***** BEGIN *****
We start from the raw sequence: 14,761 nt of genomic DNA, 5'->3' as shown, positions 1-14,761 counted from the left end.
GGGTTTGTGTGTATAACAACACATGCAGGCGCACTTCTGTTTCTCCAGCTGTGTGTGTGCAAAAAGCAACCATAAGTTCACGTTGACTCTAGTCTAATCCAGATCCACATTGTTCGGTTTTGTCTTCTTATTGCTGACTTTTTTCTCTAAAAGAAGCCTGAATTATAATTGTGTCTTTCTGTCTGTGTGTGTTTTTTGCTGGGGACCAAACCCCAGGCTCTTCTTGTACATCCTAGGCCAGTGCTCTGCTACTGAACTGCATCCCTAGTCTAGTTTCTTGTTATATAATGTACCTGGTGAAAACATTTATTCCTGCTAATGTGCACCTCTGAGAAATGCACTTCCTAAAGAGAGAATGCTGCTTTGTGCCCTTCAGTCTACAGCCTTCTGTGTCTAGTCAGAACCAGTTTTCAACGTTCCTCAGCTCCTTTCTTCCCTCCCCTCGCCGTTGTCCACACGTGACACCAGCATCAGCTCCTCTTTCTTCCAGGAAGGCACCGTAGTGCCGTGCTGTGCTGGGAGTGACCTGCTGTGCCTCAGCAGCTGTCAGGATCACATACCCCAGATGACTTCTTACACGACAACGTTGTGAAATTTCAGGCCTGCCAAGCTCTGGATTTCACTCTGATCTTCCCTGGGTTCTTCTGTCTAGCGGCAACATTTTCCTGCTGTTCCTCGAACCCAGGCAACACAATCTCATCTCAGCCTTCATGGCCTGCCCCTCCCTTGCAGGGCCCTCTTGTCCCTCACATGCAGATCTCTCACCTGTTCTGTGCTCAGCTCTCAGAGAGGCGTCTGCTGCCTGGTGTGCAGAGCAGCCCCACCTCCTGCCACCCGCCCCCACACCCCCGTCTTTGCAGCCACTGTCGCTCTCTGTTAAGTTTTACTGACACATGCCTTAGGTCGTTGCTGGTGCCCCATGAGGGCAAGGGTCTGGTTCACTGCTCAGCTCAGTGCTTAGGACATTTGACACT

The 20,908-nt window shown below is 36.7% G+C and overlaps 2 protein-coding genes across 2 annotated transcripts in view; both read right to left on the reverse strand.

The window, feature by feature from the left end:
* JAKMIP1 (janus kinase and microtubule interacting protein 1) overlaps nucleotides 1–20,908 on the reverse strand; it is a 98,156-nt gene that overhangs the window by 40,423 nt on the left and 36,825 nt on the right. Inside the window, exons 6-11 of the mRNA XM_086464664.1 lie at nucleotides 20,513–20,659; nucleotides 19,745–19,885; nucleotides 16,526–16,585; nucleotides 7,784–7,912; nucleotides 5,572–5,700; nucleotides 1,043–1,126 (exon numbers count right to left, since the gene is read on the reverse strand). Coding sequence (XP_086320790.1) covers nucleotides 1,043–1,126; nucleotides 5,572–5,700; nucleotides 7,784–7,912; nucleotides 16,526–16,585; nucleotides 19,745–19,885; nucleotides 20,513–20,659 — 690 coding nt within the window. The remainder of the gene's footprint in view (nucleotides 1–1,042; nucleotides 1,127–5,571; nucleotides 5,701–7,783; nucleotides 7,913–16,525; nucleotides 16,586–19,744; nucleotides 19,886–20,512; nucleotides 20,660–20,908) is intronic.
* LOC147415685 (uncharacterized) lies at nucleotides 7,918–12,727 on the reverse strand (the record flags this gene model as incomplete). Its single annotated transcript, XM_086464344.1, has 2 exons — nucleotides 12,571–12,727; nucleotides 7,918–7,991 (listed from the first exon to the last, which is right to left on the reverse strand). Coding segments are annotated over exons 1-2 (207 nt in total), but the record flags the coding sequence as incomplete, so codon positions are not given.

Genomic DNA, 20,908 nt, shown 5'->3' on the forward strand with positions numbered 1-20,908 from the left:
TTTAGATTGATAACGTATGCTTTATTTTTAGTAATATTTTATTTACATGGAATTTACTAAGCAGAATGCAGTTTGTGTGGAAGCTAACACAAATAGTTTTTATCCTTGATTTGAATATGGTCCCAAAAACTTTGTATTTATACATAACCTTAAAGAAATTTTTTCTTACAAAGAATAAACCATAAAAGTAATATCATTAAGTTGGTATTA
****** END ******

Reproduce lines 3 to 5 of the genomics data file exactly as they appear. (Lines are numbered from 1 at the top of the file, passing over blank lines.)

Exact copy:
The 20,908-nt window shown below is 36.7% G+C and overlaps 2 protein-coding genes across 2 annotated transcripts in view; both read right to left on the reverse strand.

The window, feature by feature from the left end:
* JAKMIP1 (janus kinase and microtubule interacting protein 1) overlaps nucleotides 1–20,908 on the reverse strand; it is a 98,156-nt gene that overhangs the window by 40,423 nt on the left and 36,825 nt on the right. Inside the window, exons 6-11 of the mRNA XM_086464664.1 lie at nucleotides 20,513–20,659; nucleotides 19,745–19,885; nucleotides 16,526–16,585; nucleotides 7,784–7,912; nucleotides 5,572–5,700; nucleotides 1,043–1,126 (exon numbers count right to left, since the gene is read on the reverse strand). Coding sequence (XP_086320790.1) covers nucleotides 1,043–1,126; nucleotides 5,572–5,700; nucleotides 7,784–7,912; nucleotides 16,526–16,585; nucleotides 19,745–19,885; nucleotides 20,513–20,659 — 690 coding nt within the window. The remainder of the gene's footprint in view (nucleotides 1–1,042; nucleotides 1,127–5,571; nucleotides 5,701–7,783; nucleotides 7,913–16,525; nucleotides 16,586–19,744; nucleotides 19,886–20,512; nucleotides 20,660–20,908) is intronic.